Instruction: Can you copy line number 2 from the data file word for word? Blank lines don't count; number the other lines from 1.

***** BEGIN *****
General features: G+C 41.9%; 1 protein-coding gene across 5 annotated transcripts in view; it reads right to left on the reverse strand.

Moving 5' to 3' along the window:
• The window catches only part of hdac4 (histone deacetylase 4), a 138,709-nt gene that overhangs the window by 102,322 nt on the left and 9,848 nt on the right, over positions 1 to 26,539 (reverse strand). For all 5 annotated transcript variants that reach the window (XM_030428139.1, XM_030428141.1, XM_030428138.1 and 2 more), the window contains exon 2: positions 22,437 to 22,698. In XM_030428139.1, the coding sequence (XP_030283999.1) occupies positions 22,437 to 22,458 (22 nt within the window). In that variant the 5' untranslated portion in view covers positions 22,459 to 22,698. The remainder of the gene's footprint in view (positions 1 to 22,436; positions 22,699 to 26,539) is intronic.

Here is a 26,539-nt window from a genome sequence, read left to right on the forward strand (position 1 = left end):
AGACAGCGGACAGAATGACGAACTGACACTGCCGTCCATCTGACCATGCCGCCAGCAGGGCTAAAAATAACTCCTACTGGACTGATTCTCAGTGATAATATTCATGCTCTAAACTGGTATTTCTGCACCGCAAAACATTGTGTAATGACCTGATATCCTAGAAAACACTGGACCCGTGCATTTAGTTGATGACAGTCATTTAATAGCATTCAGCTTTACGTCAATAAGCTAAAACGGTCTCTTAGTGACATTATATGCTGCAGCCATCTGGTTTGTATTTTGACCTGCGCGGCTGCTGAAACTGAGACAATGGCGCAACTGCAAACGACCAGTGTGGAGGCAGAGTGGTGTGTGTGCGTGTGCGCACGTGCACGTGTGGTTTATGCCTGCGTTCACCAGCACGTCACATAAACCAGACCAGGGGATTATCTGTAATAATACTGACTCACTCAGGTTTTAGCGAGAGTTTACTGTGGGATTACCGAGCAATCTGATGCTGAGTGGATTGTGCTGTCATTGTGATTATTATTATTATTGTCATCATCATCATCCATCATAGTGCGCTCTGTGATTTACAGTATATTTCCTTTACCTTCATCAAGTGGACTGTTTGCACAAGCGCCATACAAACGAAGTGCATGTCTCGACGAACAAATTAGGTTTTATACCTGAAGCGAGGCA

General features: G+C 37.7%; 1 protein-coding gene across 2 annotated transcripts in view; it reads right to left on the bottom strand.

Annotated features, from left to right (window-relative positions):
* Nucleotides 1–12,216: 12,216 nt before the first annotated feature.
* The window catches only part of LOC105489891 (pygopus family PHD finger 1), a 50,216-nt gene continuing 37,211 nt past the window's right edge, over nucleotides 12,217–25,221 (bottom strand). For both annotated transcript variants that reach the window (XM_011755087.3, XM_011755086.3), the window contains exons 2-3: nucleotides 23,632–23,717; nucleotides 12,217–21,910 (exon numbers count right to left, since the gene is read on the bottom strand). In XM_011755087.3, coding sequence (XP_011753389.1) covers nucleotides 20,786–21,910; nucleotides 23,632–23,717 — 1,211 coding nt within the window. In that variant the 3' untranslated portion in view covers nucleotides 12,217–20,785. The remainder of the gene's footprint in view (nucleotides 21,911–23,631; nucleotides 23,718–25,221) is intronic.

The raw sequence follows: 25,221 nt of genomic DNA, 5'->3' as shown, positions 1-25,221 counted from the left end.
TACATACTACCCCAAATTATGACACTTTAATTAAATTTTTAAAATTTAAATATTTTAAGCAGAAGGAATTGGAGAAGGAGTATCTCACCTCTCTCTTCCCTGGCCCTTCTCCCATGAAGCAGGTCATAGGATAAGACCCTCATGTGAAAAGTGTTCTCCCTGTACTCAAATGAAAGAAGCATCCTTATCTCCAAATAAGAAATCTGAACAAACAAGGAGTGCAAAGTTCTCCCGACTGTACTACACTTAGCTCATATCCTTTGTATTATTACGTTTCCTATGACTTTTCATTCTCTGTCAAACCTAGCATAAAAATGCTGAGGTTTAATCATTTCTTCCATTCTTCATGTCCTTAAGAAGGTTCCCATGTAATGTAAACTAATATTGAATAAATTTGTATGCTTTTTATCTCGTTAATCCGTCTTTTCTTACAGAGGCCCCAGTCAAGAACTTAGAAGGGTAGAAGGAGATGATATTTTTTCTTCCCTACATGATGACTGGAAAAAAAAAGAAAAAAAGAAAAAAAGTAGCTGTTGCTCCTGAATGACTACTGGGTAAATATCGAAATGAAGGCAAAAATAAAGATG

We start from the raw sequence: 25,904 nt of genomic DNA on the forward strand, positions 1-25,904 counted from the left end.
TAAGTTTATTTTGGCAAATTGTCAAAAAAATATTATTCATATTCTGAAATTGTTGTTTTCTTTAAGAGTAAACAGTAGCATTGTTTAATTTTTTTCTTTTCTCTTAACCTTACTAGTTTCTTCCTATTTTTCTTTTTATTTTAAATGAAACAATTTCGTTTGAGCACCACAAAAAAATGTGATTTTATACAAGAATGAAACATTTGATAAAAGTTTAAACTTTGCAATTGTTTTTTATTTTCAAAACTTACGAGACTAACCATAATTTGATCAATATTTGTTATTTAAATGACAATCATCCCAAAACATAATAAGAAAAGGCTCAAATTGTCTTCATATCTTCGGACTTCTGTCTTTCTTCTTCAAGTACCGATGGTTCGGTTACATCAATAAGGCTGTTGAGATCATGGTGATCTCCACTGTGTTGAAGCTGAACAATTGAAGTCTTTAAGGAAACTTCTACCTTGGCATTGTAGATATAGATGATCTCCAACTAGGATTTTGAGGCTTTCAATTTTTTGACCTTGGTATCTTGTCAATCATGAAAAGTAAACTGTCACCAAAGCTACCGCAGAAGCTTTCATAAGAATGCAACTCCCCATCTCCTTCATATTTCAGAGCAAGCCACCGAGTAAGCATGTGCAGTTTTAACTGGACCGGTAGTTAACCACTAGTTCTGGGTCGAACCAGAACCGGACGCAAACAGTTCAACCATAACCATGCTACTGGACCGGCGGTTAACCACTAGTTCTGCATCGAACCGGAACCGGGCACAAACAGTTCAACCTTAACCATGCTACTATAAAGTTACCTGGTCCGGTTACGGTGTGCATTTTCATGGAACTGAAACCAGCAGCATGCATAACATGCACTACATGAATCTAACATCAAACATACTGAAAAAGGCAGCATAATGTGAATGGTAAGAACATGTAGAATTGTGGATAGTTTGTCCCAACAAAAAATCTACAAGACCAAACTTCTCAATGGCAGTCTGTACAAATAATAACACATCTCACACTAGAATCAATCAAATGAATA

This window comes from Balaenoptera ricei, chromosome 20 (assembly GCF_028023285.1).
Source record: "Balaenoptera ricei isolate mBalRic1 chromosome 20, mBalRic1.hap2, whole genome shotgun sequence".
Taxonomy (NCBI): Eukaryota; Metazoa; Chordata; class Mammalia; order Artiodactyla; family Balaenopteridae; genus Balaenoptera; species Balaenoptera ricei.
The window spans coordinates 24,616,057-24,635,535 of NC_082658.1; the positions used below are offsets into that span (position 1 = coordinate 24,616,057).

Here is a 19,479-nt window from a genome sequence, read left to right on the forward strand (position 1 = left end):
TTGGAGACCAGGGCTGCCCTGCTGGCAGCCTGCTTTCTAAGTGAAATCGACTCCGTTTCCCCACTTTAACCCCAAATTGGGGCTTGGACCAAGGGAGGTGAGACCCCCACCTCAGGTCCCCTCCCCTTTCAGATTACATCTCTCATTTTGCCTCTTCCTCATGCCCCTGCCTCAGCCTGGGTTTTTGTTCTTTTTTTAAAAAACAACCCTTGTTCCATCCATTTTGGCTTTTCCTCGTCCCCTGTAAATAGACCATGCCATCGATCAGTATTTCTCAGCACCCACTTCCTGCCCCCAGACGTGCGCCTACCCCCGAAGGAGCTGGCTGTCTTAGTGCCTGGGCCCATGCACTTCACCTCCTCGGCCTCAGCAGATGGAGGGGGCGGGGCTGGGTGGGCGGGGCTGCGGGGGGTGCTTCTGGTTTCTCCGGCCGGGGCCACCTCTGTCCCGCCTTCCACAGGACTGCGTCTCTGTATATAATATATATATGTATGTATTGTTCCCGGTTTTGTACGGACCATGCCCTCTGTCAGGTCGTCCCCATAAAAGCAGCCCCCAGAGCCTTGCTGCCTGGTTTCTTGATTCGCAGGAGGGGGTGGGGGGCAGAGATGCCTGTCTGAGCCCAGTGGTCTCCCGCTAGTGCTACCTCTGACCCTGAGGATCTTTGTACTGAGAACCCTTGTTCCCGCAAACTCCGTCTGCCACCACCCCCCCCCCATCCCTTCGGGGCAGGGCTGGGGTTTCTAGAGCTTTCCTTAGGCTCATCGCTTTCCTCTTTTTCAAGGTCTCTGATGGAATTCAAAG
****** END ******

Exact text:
Moving 5' to 3' along the window: